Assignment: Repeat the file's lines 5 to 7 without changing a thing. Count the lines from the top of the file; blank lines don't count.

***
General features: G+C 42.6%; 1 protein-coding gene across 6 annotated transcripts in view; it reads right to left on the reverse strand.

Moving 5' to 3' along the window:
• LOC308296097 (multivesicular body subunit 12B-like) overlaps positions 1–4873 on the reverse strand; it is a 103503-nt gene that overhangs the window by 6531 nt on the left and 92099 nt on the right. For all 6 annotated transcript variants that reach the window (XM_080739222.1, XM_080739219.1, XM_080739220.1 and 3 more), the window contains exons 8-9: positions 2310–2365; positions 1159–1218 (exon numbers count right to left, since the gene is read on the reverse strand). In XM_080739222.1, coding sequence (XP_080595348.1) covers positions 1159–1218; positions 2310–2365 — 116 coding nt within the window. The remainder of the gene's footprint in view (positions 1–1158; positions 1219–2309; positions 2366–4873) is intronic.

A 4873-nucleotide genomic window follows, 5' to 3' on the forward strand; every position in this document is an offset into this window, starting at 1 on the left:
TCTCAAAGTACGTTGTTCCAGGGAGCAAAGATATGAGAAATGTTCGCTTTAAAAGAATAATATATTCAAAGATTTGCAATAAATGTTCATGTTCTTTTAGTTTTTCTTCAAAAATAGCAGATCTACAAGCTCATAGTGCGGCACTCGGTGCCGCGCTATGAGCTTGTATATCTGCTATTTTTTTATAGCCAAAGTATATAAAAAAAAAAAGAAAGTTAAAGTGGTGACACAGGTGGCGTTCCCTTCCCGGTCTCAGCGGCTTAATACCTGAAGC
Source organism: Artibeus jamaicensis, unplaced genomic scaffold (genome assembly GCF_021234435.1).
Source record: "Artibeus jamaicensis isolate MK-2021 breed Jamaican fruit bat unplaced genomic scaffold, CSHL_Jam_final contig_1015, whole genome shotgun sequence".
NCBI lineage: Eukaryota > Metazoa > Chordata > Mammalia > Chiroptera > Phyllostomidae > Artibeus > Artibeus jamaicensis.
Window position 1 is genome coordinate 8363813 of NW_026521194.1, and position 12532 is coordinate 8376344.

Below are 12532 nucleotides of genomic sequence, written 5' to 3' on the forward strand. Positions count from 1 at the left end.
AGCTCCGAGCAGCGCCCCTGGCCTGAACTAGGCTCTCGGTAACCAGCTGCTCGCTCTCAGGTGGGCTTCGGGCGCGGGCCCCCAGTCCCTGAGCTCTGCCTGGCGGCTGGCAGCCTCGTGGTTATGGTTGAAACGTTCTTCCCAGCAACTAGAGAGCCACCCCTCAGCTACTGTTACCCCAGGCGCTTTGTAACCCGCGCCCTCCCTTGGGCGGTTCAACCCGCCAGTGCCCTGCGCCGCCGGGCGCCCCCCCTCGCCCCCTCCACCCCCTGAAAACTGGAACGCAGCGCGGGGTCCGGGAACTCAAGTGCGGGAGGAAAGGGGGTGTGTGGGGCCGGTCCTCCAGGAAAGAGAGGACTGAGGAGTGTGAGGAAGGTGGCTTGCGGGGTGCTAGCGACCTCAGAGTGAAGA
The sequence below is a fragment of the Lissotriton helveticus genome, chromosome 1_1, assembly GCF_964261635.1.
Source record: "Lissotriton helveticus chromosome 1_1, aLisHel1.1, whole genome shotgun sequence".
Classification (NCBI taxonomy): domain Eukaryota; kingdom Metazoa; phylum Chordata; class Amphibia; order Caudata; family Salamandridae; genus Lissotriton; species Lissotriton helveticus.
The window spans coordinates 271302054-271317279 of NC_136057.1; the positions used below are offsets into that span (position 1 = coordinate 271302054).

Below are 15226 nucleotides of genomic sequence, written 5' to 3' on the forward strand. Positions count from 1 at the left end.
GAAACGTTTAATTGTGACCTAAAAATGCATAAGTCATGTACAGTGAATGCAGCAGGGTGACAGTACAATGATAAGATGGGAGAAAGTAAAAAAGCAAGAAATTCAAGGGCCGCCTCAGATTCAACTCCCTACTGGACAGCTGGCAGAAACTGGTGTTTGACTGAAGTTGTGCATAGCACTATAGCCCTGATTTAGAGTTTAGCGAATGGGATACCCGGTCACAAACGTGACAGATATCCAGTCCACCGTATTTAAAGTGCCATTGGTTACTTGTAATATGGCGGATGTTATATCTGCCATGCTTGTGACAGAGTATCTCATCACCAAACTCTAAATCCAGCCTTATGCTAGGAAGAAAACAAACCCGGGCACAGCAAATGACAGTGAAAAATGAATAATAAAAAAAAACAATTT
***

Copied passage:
TCTCAAAGTACGTTGTTCCAGGGAGCAAAGATATGAGAAATGTTCGCTTTAAAAGAATAATATATTCAAAGATTTGCAATAAATGTTCATGTTCTTTTAGTTTTTCTTCAAAAATAGCAGATCTACAAGCTCATAGTGCGGCACTCGGTGCCGCGCTATGAGCTTGTATATCTGCTATTTTTTTATAGCCAAAGTATATAAAAAAAAAAAGAAAGTTAAAGTGGTGACACAGGTGGCGTTCCCTTCCCGGTCTCAGCGGCTTAATACCTGAAGC
Source organism: Artibeus jamaicensis, unplaced genomic scaffold (genome assembly GCF_021234435.1).
Source record: "Artibeus jamaicensis isolate MK-2021 breed Jamaican fruit bat unplaced genomic scaffold, CSHL_Jam_final contig_1015, whole genome shotgun sequence".